3 College Major Stereotypes and the Truth Behind Them!Jan 25, 2022
Just like the stories you hear about high school stereotypes, there are a lot of college stereotypes out there. These stereotypes might lead some to question facts about college, from if fraternities only exist to throw parties to wondering, is college hard? But what about college majors? Your major is going to decide what classes you will take and the people you will spend your time with over the next two to four years (or more). Not to mention, your career path. Let’s take a look at three college major stereotypes to uncover the real truth behind them.
English Majors Have No Job Prospects
A typical college major stereotype is that English majors have no job opportunities after graduation. This stereotype is not just limited to rumors on campus but is commonly believed by parents and family members of English majors. If you are interested in pursuing an English major, you will be relieved to know that this stereotype is nothing more than a myth. English majors actually have a wide range of options after graduation. There are English-based jobs in just about every field, from business to law. Some prospects just after graduation include copywriting, editing, freelancing, grant writing, library science, marketing, publishing, social media, and writing. In addition, English majors can be the basis for further education in various fields, including law.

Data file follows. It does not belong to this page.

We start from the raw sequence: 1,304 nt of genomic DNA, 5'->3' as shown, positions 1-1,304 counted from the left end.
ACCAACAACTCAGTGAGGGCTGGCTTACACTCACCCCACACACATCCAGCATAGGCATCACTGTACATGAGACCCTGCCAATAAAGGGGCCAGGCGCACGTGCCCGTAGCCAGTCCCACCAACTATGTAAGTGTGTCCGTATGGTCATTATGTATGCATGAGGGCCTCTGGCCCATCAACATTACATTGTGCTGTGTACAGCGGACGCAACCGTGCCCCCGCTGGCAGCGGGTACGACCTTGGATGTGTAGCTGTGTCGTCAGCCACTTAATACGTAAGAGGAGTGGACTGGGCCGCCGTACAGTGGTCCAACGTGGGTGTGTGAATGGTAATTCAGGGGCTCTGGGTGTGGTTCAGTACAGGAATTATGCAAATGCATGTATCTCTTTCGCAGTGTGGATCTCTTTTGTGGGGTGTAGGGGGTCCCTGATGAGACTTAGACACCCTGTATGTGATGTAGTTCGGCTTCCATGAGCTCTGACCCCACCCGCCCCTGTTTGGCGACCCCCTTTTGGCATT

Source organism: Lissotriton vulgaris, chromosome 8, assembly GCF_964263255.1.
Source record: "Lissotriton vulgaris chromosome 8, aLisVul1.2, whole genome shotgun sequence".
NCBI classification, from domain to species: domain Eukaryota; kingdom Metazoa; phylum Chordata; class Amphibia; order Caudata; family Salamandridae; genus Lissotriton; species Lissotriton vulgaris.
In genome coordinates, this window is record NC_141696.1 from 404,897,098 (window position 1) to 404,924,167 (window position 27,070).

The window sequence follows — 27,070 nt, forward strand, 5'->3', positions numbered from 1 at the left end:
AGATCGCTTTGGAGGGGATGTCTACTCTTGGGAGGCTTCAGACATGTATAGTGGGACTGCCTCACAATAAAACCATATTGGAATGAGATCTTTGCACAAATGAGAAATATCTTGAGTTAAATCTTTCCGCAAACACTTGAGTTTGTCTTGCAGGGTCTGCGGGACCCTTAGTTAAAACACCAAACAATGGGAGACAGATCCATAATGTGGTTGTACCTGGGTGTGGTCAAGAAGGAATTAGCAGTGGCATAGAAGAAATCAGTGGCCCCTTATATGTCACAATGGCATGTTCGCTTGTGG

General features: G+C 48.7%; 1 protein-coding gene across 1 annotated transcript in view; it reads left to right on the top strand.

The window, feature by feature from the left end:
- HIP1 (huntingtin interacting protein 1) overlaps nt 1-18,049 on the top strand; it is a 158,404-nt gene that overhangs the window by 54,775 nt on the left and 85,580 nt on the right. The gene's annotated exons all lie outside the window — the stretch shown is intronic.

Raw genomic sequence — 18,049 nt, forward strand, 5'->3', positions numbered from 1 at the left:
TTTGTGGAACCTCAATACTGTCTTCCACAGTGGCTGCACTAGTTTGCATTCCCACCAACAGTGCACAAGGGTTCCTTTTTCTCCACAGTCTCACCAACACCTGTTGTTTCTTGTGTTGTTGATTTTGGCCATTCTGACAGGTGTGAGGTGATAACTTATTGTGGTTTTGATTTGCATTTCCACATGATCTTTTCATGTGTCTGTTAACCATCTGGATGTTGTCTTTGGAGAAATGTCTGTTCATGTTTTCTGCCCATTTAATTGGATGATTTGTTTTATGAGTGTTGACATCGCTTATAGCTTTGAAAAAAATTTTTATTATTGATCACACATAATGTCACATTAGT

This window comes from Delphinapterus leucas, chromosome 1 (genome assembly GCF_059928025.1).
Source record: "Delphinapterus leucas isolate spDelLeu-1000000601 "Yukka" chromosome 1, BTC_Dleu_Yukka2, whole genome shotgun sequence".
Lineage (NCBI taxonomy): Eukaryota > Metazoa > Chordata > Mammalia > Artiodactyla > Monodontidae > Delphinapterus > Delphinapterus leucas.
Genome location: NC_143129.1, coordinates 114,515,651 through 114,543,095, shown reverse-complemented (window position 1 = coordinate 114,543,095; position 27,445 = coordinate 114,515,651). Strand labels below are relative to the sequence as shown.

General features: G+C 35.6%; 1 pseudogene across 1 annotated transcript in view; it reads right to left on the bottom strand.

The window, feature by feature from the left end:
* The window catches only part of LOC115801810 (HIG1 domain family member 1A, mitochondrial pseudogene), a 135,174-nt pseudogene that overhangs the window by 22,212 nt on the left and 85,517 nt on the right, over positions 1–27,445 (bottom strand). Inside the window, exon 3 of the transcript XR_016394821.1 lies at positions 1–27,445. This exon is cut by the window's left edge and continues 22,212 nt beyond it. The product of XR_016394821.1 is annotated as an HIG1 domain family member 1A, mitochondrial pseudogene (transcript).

Early Childhood Education Majors Glorified Babysitters
Another common stereotype is that early childhood education majors take the “easy way out” and only want to become glorified babysitters. The truth is, early childhood education majors are making a conscious choice to dedicate their careers to nurturing the development of young children. Did you know that some of the most critical stages of brain development that impact a child’s ability to learn and develop social skills happen in the first five years of life? Teachers at this stage help parents nurture young minds and educate both the children and their parents on important developmental goals. This might include providing emotional support or teaching children to love learning.
Psychology Majors Only Become Counselors
Many people assume that psychology majors are only focused on becoming counselors and are always psychoanalyzing the people around them. Honestly, this notion is just silly. If you were going to school to become an accountant, you wouldn’t ask every person you meet about their finances. On top of that, most majors have a wide variety of job options. While a counselor might be one job in the field of psychology, there are many other choices. A psychology degree may help graduates obtain employment in event management, business, writing, marketing, therapy, and many more. This is only the tip of the iceberg when it comes to college stereotypes. To put it simply, don’t believe everything you hear about college major stereotypes. If you are concerned about entering a major because of rumors, do some research to obtain the actual facts before
swearing off it.
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